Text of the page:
Liberty, Equality, Power: A History of the American …

From the non-egalitarian vantage point, what is really at stake inhelping those worse off and improving their lot is humanitarianconcern, a desire to alleviate suffering. Such concern isunderstood as non-egalitarian. It is not centered on the differencebetween those better off and those worse off as such (whatever theapplied standard), but on improving the situation of persons in badcircumstances. Their distress constitutes the actual moral reason toact. The wealth of those better off only furnishes a means that hasto be transferred for the sake of mitigating the distress, as long asother, morally negative consequences do not emerge in the process. Thestrength of the impetus for more equality lies in the urgency of theclaims of those worse off, not in the extent of the inequality. Forthis reason, instead of equality the non-egalitarian critics favor oneor another entitlement theory of justice, such as Nozick's(1974) libertarianism (cf. 3.2. above) and Frankfurt's (1987)doctrine of sufficiency, according to which “What isimportant from the moral point of view is not that everyone shouldhave the same but that each should have enough. Ifeveryone had enough, it would be of no moral consequence whether somehad more than others” (Frankfurt 1987, p. 21).

Liberty and equality.
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Liberty, Equality, Fraternity: Exploring the French …

Historical Debates: We have organized some of our material into debates in which important issues such as the divine right of Kings, the balance between liberty and equality, and the impact of population growth were vigorously debated.

LIBERTY! - The American Revolution | PBS

This article is concerned with social and political equality. In itsprescriptive usage, ‘equality’ is a loaded and‘highly contested’ concept. On account of its normallypositive connotation, it has a rhetorical power rendering it suitableas a political slogan (Westen 1990). At least since the FrenchRevolution, equality has served as one of the leading ideals of thebody politic; in this respect, it is at present probably the mostcontroversial of the great social ideals. There is controversyconcerning the precise notion of equality, the relation of justice andequality (the principles of equality), the material requirements andmeasure of the ideal of equality (equality of what?), the extension ofequality (equality among whom?), and its status within a comprehensive(liberal) theory of justice (the value of equality). Each of these fiveissues will be discussed by turn in the present article.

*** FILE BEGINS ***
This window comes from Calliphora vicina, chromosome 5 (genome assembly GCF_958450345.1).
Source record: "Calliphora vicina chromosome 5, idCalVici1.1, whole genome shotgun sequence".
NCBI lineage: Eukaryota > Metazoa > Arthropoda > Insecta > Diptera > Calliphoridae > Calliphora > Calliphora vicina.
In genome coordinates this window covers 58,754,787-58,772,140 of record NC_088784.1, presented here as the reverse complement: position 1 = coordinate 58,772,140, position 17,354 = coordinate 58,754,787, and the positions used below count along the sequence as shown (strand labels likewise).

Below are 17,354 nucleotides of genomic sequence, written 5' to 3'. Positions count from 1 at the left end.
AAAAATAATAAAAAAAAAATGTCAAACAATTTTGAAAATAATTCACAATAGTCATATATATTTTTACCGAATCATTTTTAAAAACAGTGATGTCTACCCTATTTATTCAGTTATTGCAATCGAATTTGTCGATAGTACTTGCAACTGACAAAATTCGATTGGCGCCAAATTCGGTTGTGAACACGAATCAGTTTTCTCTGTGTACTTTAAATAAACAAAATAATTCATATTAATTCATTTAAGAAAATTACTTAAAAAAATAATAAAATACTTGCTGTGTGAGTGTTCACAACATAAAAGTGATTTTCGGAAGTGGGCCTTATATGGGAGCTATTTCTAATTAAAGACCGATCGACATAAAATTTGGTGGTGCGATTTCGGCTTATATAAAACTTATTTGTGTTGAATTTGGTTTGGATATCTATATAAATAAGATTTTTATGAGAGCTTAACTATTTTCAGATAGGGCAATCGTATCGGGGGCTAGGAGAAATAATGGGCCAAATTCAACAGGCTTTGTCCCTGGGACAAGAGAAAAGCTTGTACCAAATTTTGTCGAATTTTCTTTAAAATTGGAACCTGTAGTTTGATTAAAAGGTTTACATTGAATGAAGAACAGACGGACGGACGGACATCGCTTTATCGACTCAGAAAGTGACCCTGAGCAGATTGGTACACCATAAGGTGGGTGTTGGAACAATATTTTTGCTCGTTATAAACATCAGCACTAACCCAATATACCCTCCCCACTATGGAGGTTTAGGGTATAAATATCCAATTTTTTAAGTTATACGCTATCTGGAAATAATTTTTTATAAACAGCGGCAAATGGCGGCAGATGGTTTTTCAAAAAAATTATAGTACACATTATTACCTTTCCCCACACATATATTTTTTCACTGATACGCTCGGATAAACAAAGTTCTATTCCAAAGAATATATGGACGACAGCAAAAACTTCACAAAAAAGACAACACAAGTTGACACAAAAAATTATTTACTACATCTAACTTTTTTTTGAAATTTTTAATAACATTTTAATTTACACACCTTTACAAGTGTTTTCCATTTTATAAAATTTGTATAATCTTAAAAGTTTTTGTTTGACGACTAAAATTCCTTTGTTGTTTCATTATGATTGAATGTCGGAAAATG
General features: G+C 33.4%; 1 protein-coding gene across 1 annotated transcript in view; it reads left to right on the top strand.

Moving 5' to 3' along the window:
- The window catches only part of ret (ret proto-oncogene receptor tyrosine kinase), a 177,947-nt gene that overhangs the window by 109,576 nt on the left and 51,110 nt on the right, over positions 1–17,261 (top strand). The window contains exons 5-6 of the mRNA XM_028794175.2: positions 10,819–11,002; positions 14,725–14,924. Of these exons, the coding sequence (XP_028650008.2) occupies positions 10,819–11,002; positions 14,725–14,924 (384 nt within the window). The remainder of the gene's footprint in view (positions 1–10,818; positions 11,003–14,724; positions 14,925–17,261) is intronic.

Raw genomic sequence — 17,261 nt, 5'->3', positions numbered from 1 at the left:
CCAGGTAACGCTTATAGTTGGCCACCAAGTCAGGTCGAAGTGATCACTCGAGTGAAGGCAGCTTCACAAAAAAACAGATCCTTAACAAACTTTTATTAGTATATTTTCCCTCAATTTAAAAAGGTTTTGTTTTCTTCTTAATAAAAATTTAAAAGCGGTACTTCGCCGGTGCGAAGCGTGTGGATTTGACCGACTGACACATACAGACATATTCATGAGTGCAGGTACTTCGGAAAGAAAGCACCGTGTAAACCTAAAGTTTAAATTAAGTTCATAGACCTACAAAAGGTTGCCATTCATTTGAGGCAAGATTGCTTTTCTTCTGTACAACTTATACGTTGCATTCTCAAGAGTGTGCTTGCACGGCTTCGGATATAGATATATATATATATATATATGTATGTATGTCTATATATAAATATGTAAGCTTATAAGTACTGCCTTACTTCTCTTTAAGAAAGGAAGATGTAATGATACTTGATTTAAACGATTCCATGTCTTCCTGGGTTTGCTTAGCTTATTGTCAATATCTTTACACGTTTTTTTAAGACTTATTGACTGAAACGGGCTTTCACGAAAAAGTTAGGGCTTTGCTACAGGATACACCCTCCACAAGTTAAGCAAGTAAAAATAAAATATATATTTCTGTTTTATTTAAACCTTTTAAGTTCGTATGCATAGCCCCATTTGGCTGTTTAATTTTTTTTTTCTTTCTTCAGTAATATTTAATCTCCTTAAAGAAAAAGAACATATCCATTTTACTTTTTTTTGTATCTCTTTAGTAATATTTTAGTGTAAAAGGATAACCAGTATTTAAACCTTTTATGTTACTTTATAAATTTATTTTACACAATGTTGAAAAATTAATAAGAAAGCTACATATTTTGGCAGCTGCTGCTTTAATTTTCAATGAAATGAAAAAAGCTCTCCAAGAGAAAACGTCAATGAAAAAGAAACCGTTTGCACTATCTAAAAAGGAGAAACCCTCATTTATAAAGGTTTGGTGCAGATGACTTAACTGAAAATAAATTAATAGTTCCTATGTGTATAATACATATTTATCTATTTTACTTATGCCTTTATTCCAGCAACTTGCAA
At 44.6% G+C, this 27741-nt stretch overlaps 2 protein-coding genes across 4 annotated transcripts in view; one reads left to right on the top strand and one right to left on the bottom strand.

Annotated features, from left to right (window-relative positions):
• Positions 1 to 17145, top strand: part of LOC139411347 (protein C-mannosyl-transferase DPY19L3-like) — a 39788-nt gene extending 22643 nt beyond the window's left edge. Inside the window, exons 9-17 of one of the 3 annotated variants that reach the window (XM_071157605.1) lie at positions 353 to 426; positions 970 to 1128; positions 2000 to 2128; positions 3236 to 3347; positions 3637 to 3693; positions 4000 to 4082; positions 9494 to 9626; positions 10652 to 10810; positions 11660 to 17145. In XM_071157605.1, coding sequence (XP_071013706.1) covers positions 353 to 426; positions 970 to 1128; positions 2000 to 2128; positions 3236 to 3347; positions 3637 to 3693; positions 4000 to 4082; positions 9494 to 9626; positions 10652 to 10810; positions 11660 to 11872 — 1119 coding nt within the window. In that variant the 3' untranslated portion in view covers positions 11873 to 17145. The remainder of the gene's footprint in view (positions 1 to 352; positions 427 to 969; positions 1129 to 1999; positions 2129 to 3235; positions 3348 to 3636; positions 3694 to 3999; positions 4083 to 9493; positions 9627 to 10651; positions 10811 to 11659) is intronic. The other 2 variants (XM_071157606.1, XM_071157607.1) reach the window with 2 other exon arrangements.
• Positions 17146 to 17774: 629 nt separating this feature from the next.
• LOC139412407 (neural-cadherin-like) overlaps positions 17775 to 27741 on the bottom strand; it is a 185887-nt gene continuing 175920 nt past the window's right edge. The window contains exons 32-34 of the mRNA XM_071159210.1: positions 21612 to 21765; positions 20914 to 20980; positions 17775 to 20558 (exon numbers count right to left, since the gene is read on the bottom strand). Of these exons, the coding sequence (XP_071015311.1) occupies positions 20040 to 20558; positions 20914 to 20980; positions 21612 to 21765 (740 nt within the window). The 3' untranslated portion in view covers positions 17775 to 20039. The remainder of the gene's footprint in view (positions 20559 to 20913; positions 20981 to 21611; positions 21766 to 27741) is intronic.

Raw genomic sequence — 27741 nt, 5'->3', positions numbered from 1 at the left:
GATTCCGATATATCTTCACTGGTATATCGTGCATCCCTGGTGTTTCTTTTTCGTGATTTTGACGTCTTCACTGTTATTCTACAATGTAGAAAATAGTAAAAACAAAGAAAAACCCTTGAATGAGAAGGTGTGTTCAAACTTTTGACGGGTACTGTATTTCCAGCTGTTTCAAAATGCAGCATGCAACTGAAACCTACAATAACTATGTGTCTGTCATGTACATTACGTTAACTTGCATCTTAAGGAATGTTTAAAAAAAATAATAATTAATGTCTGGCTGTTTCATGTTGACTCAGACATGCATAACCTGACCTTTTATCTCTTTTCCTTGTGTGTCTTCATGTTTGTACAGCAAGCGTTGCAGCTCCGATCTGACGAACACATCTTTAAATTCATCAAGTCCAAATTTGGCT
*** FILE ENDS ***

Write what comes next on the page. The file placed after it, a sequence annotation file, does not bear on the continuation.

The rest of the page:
Fundamental rights in India - Wikipedia

Imagine a society in which everyone was perfectly free to do as he or she pleased. How long would it take for chaos to set in? Order implies a necessary loss of freedom if people are to survive. However, how far can order go? Democratic countries cherish and generally believe that laws should not be ; a little order can be sacrificed in the name of . So one kind of balance is between order and liberty.